A WHO report highlights that there were over 1.9 billion overweight people in the world, with 600 million being obese in 2014.
A WHO report highlights that there were over 1.9 billion overweight people in the world, with 600 million being obese in 2014. While people are shifting to healthy foods given the growing incidence of obesity and the diseases that come with it, companies are also trying to tailor their models for health-conscious consumers. Subway may have started the trend of healthy eating at affordable rates, but now, McDonald’s, given its declining profits, is joining the queue. The company last week announced a slew of changes including replacing the high-fructose corn syrup with sugar for its hamburger buns and removing artificial preservatives from certain items. This follows from its decision to reduce sodium and oil content from its products.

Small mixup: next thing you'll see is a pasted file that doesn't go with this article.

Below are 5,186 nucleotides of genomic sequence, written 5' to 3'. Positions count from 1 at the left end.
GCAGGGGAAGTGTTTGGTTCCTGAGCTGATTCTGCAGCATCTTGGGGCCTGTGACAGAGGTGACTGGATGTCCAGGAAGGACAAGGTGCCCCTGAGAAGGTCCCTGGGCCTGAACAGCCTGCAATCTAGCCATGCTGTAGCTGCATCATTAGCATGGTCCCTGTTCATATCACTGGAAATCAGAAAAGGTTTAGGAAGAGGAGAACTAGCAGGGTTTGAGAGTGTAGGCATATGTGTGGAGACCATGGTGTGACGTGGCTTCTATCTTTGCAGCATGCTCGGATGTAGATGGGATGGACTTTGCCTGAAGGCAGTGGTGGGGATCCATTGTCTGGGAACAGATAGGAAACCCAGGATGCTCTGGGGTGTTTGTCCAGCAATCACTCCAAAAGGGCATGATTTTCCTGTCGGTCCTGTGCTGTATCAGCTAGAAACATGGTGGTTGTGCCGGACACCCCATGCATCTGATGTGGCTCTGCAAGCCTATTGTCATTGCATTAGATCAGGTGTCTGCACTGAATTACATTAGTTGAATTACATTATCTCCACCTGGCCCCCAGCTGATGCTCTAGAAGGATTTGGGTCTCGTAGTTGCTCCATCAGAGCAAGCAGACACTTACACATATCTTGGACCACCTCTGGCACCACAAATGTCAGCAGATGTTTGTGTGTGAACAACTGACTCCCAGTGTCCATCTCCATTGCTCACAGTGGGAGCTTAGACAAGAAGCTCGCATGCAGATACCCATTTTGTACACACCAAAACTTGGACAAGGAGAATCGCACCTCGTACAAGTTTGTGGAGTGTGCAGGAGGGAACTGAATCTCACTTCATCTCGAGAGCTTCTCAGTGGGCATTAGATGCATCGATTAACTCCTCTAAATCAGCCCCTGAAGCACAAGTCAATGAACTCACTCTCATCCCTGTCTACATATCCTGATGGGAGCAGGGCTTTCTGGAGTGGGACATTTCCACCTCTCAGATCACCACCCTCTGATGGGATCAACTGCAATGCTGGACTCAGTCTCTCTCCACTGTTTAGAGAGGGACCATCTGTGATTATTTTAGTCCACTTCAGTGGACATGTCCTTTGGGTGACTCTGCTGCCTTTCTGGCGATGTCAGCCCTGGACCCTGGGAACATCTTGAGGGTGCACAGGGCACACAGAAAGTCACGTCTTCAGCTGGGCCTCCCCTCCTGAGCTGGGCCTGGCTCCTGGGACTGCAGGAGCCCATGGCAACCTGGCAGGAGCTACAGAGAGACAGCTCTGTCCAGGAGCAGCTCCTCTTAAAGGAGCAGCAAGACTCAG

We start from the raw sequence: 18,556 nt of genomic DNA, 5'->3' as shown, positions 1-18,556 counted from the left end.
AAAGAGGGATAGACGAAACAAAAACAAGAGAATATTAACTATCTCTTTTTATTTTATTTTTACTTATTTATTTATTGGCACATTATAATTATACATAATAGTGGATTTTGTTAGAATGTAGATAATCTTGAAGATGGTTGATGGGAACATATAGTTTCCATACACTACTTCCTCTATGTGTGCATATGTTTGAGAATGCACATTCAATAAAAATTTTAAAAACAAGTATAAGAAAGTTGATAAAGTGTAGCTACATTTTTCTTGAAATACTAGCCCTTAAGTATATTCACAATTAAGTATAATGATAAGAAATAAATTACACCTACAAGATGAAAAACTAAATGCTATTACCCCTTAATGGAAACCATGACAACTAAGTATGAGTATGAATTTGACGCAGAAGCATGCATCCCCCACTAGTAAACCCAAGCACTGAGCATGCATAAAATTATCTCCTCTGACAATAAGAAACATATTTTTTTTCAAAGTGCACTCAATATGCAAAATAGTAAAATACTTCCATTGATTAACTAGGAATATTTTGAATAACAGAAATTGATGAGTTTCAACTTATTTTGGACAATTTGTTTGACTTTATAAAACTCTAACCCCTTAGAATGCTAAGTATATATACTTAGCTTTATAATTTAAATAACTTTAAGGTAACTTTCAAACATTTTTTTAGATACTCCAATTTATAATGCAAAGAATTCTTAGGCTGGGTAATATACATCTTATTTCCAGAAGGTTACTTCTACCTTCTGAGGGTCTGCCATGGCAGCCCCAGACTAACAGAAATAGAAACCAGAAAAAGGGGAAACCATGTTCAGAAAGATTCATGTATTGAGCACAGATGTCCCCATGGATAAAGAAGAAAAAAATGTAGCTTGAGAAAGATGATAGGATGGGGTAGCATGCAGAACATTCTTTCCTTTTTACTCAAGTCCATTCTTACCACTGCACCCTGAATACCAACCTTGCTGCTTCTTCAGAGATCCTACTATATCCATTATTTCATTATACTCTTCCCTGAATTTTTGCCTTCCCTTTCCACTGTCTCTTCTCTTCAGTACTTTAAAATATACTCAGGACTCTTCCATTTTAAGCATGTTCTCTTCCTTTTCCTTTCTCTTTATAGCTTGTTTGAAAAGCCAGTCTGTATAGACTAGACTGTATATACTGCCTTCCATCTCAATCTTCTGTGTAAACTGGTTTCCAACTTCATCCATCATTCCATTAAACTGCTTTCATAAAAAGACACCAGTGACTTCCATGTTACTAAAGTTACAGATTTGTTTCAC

But the question arises whether this will make McDonald’s healthy or whether Subway, for that matter, is healthier. A study published in Journal of Adolescent Health in 2012, shows that the number of calories for full meals at both the restaurants were much the same and while people purchased more grams of sugar and carbohydrates at McDonald’s, the sodium amount was more at Subway. More important, if one were to just look at number of calories, one meal at McDonald’s (1,022 calories) or Subway (955 calories) was almost 40% of the total daily required calories of 2,400. Though assuming the food at Subway or McDonald’s would be on a par with what a dietician would recommend would be a bit rich, there’s no doubt that McDonald’s efforts to calibrate sodium and oil in their food with healthier eating is a welcome step.